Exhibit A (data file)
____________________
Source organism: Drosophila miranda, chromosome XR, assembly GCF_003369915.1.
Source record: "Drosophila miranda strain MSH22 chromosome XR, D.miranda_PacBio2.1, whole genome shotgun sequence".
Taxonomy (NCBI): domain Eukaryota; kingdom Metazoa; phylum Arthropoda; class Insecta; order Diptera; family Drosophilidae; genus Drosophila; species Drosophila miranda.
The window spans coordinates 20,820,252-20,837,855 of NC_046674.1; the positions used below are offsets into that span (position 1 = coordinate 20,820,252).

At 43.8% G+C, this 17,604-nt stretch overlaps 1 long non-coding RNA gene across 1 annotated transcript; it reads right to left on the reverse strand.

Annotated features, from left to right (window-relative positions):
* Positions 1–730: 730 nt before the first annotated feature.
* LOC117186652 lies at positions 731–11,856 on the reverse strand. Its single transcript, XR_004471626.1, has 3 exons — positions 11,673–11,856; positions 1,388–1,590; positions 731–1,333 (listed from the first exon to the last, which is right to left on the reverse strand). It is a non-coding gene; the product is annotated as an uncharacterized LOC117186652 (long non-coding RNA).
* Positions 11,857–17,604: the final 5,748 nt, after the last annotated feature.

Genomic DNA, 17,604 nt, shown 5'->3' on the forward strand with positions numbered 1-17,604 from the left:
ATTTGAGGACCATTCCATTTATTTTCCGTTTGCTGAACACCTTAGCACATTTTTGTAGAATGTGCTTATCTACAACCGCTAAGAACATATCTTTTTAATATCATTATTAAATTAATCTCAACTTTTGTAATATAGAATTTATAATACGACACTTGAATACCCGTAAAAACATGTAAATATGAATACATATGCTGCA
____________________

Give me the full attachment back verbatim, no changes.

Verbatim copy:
Source organism: Drosophila miranda, chromosome XR, assembly GCF_003369915.1.
Source record: "Drosophila miranda strain MSH22 chromosome XR, D.miranda_PacBio2.1, whole genome shotgun sequence".
Taxonomy (NCBI): domain Eukaryota; kingdom Metazoa; phylum Arthropoda; class Insecta; order Diptera; family Drosophilidae; genus Drosophila; species Drosophila miranda.
The window spans coordinates 20,820,252-20,837,855 of NC_046674.1; the positions used below are offsets into that span (position 1 = coordinate 20,820,252).

At 43.8% G+C, this 17,604-nt stretch overlaps 1 long non-coding RNA gene across 1 annotated transcript; it reads right to left on the reverse strand.

Annotated features, from left to right (window-relative positions):
* Positions 1–730: 730 nt before the first annotated feature.
* LOC117186652 lies at positions 731–11,856 on the reverse strand. Its single transcript, XR_004471626.1, has 3 exons — positions 11,673–11,856; positions 1,388–1,590; positions 731–1,333 (listed from the first exon to the last, which is right to left on the reverse strand). It is a non-coding gene; the product is annotated as an uncharacterized LOC117186652 (long non-coding RNA).
* Positions 11,857–17,604: the final 5,748 nt, after the last annotated feature.

Genomic DNA, 17,604 nt, shown 5'->3' on the forward strand with positions numbered 1-17,604 from the left:
ATTTGAGGACCATTCCATTTATTTTCCGTTTGCTGAACACCTTAGCACATTTTTGTAGAATGTGCTTATCTACAACCGCTAAGAACATATCTTTTTAATATCATTATTAAATTAATCTCAACTTTTGTAATATAGAATTTATAATACGACACTTGAATACCCGTAAAAACATGTAAATATGAATACATATGCTGCA